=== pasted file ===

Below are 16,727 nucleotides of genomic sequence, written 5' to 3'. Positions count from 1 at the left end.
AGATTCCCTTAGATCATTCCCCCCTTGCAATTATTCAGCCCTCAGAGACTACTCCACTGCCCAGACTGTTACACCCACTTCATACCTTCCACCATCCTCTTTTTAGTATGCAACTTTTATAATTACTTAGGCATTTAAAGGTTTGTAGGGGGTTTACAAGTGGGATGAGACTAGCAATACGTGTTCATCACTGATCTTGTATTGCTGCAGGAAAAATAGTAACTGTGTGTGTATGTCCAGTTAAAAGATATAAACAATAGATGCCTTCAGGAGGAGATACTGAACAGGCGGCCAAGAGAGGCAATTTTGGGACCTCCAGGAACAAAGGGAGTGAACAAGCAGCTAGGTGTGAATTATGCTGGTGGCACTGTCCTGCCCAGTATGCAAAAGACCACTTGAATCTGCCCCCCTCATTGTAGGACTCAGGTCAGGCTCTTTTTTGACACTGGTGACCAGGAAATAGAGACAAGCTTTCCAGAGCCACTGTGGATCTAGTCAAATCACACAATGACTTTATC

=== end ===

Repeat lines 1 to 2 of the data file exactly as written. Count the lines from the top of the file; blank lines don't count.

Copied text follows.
Below are 16,727 nucleotides of genomic sequence, written 5' to 3'. Positions count from 1 at the left end.
AGATTCCCTTAGATCATTCCCCCCTTGCAATTATTCAGCCCTCAGAGACTACTCCACTGCCCAGACTGTTACACCCACTTCATACCTTCCACCATCCTCTTTTTAGTATGCAACTTTTATAATTACTTAGGCATTTAAAGGTTTGTAGGGGGTTTACAAGTGGGATGAGACTAGCAATACGTGTTCATCACTGATCTTGTATTGCTGCAGGAAAAATAGTAACTGTGTGTGTATGTCCAGTTAAAAGATATAAACAATAGATGCCTTCAGGAGGAGATACTGAACAGGCGGCCAAGAGAGGCAATTTTGGGACCTCCAGGAACAAAGGGAGTGAACAAGCAGCTAGGTGTGAATTATGCTGGTGGCACTGTCCTGCCCAGTATGCAAAAGACCACTTGAATCTGCCCCCCTCATTGTAGGACTCAGGTCAGGCTCTTTTTTGACACTGGTGACCAGGAAATAGAGACAAGCTTTCCAGAGCCACTGTGGATCTAGTCAAATCACACAATGACTTTATC